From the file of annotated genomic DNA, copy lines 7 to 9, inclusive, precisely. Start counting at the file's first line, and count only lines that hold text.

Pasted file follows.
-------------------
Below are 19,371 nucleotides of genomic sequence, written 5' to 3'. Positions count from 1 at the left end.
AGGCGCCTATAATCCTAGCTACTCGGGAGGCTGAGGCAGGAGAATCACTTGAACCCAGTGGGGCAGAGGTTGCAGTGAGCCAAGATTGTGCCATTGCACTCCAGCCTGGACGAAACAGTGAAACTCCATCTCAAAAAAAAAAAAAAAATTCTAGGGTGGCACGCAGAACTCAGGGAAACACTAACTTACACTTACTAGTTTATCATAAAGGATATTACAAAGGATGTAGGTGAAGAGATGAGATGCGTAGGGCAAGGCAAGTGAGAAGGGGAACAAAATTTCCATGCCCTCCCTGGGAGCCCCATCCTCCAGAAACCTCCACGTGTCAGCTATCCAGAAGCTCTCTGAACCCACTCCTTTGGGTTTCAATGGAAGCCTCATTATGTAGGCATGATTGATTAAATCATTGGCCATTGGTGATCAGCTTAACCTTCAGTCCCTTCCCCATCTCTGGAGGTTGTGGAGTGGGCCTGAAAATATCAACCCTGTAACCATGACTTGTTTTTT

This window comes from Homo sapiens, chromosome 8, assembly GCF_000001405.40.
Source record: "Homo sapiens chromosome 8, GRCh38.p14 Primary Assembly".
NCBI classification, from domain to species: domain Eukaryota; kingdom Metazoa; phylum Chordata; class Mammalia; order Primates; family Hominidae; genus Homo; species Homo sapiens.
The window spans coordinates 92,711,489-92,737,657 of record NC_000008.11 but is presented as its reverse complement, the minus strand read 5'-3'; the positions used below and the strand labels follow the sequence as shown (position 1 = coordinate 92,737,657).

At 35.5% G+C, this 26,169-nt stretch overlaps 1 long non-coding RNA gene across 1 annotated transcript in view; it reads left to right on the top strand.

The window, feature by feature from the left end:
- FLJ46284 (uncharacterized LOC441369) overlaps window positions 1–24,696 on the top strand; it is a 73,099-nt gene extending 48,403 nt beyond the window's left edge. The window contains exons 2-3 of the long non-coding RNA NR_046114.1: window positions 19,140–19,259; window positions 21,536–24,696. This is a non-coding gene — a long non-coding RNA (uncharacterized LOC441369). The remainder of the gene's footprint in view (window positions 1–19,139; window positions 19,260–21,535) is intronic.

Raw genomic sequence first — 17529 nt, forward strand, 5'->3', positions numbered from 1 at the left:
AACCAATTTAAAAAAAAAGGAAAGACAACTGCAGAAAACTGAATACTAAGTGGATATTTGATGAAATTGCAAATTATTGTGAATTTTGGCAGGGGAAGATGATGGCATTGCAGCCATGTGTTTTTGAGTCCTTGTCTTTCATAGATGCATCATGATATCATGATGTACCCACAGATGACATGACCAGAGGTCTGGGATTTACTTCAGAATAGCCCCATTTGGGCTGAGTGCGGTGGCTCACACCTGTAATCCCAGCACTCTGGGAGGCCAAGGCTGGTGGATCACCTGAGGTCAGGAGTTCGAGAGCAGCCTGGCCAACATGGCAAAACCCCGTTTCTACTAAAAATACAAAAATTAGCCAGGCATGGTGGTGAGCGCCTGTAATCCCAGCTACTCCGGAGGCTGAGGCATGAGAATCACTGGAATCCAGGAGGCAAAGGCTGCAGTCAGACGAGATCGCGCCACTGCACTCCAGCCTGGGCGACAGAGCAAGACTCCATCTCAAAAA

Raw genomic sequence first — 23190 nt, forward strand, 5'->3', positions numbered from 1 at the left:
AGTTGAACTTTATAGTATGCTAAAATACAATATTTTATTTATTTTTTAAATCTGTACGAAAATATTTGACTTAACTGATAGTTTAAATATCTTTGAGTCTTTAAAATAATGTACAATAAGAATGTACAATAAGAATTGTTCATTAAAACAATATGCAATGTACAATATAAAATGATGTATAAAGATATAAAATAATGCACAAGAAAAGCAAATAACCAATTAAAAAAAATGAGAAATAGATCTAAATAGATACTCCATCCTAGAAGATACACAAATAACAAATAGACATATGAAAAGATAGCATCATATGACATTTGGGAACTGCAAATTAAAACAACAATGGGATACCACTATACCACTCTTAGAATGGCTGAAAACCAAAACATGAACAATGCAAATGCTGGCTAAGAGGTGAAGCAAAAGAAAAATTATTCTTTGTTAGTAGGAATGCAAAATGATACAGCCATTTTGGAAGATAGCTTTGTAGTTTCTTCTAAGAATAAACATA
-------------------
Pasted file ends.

At 35.5% G+C, this 26,169-nt stretch overlaps 1 long non-coding RNA gene across 1 annotated transcript in view; it reads left to right on the top strand.

The window, feature by feature from the left end:
- FLJ46284 (uncharacterized LOC441369) overlaps window positions 1–24,696 on the top strand; it is a 73,099-nt gene extending 48,403 nt beyond the window's left edge. The window contains exons 2-3 of the long non-coding RNA NR_046114.1: window positions 19,140–19,259; window positions 21,536–24,696. This is a non-coding gene — a long non-coding RNA (uncharacterized LOC441369). The remainder of the gene's footprint in view (window positions 1–19,139; window positions 19,260–21,535) is intronic.